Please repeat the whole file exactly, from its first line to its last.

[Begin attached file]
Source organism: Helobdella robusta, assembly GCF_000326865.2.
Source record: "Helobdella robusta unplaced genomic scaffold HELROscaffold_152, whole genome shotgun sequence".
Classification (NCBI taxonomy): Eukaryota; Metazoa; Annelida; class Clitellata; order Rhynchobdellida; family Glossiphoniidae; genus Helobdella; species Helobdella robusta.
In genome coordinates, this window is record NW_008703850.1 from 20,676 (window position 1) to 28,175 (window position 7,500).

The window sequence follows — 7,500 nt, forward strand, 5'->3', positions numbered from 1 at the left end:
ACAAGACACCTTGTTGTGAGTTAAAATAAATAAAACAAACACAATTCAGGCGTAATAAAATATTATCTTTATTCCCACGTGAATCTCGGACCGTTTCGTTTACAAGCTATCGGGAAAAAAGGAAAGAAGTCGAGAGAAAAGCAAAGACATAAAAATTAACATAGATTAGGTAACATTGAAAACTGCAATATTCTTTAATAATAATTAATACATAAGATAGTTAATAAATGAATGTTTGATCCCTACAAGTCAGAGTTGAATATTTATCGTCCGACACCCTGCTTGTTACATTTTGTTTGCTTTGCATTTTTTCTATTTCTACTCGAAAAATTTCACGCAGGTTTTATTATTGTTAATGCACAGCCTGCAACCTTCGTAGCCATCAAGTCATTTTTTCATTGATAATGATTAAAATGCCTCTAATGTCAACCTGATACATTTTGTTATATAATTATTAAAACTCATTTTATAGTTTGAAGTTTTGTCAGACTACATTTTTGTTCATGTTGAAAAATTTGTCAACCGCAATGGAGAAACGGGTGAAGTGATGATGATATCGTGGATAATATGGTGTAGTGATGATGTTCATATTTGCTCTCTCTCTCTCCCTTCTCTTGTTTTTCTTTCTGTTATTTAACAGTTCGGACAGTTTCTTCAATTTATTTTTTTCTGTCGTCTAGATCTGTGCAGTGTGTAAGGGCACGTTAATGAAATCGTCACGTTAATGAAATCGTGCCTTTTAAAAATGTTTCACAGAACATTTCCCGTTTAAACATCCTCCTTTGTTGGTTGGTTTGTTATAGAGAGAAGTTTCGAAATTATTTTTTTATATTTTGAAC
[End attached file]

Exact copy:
Source organism: Helobdella robusta, assembly GCF_000326865.2.
Source record: "Helobdella robusta unplaced genomic scaffold HELROscaffold_152, whole genome shotgun sequence".
Classification (NCBI taxonomy): Eukaryota; Metazoa; Annelida; class Clitellata; order Rhynchobdellida; family Glossiphoniidae; genus Helobdella; species Helobdella robusta.
In genome coordinates, this window is record NW_008703850.1 from 20,676 (window position 1) to 28,175 (window position 7,500).

The window sequence follows — 7,500 nt, forward strand, 5'->3', positions numbered from 1 at the left end:
ACAAGACACCTTGTTGTGAGTTAAAATAAATAAAACAAACACAATTCAGGCGTAATAAAATATTATCTTTATTCCCACGTGAATCTCGGACCGTTTCGTTTACAAGCTATCGGGAAAAAAGGAAAGAAGTCGAGAGAAAAGCAAAGACATAAAAATTAACATAGATTAGGTAACATTGAAAACTGCAATATTCTTTAATAATAATTAATACATAAGATAGTTAATAAATGAATGTTTGATCCCTACAAGTCAGAGTTGAATATTTATCGTCCGACACCCTGCTTGTTACATTTTGTTTGCTTTGCATTTTTTCTATTTCTACTCGAAAAATTTCACGCAGGTTTTATTATTGTTAATGCACAGCCTGCAACCTTCGTAGCCATCAAGTCATTTTTTCATTGATAATGATTAAAATGCCTCTAATGTCAACCTGATACATTTTGTTATATAATTATTAAAACTCATTTTATAGTTTGAAGTTTTGTCAGACTACATTTTTGTTCATGTTGAAAAATTTGTCAACCGCAATGGAGAAACGGGTGAAGTGATGATGATATCGTGGATAATATGGTGTAGTGATGATGTTCATATTTGCTCTCTCTCTCTCCCTTCTCTTGTTTTTCTTTCTGTTATTTAACAGTTCGGACAGTTTCTTCAATTTATTTTTTTCTGTCGTCTAGATCTGTGCAGTGTGTAAGGGCACGTTAATGAAATCGTCACGTTAATGAAATCGTGCCTTTTAAAAATGTTTCACAGAACATTTCCCGTTTAAACATCCTCCTTTGTTGGTTGGTTTGTTATAGAGAGAAGTTTCGAAATTATTTTTTTATATTTTGAAC